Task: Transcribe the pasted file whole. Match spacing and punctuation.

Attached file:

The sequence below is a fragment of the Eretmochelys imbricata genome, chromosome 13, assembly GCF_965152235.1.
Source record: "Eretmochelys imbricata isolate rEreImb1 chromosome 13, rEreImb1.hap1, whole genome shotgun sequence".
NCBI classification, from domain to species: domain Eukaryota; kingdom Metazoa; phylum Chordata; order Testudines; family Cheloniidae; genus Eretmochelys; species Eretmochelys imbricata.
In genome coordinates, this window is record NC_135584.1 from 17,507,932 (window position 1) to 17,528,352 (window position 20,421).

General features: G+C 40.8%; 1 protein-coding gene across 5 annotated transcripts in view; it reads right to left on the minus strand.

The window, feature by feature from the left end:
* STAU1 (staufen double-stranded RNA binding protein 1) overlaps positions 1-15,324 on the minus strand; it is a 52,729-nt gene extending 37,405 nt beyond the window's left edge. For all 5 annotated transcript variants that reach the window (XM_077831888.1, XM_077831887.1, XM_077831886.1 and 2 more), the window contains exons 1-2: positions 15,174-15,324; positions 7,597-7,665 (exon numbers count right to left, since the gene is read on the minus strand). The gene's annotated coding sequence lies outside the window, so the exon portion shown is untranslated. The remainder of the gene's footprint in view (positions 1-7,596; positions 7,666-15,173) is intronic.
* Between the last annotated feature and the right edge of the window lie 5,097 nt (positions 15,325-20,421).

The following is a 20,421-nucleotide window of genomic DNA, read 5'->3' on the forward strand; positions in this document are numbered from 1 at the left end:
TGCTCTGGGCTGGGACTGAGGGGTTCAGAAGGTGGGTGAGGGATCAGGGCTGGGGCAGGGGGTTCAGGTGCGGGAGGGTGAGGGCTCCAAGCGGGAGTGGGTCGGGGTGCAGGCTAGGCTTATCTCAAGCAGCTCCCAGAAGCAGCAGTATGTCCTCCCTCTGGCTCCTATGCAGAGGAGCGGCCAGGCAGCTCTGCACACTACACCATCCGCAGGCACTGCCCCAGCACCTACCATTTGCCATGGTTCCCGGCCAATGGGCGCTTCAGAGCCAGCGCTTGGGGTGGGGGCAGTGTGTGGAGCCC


The sequence below is a fragment of the Eretmochelys imbricata genome, chromosome 13, assembly GCF_965152235.1.
Source record: "Eretmochelys imbricata isolate rEreImb1 chromosome 13, rEreImb1.hap1, whole genome shotgun sequence".
NCBI classification, from domain to species: domain Eukaryota; kingdom Metazoa; phylum Chordata; order Testudines; family Cheloniidae; genus Eretmochelys; species Eretmochelys imbricata.
In genome coordinates, this window is record NC_135584.1 from 17,507,932 (window position 1) to 17,528,352 (window position 20,421).

General features: G+C 40.8%; 1 protein-coding gene across 5 annotated transcripts in view; it reads right to left on the minus strand.

The window, feature by feature from the left end:
* STAU1 (staufen double-stranded RNA binding protein 1) overlaps positions 1-15,324 on the minus strand; it is a 52,729-nt gene extending 37,405 nt beyond the window's left edge. For all 5 annotated transcript variants that reach the window (XM_077831888.1, XM_077831887.1, XM_077831886.1 and 2 more), the window contains exons 1-2: positions 15,174-15,324; positions 7,597-7,665 (exon numbers count right to left, since the gene is read on the minus strand). The gene's annotated coding sequence lies outside the window, so the exon portion shown is untranslated. The remainder of the gene's footprint in view (positions 1-7,596; positions 7,666-15,173) is intronic.
* Between the last annotated feature and the right edge of the window lie 5,097 nt (positions 15,325-20,421).

The following is a 20,421-nucleotide window of genomic DNA, read 5'->3' on the forward strand; positions in this document are numbered from 1 at the left end:
TGCTCTGGGCTGGGACTGAGGGGTTCAGAAGGTGGGTGAGGGATCAGGGCTGGGGCAGGGGGTTCAGGTGCGGGAGGGTGAGGGCTCCAAGCGGGAGTGGGTCGGGGTGCAGGCTAGGCTTATCTCAAGCAGCTCCCAGAAGCAGCAGTATGTCCTCCCTCTGGCTCCTATGCAGAGGAGCGGCCAGGCAGCTCTGCACACTACACCATCCGCAGGCACTGCCCCAGCACCTACCATTTGCCATGGTTCCCGGCCAATGGGCGCTTCAGAGCCAGCGCTTGGGGTGGGGGCAGTGTGTGGAGCCC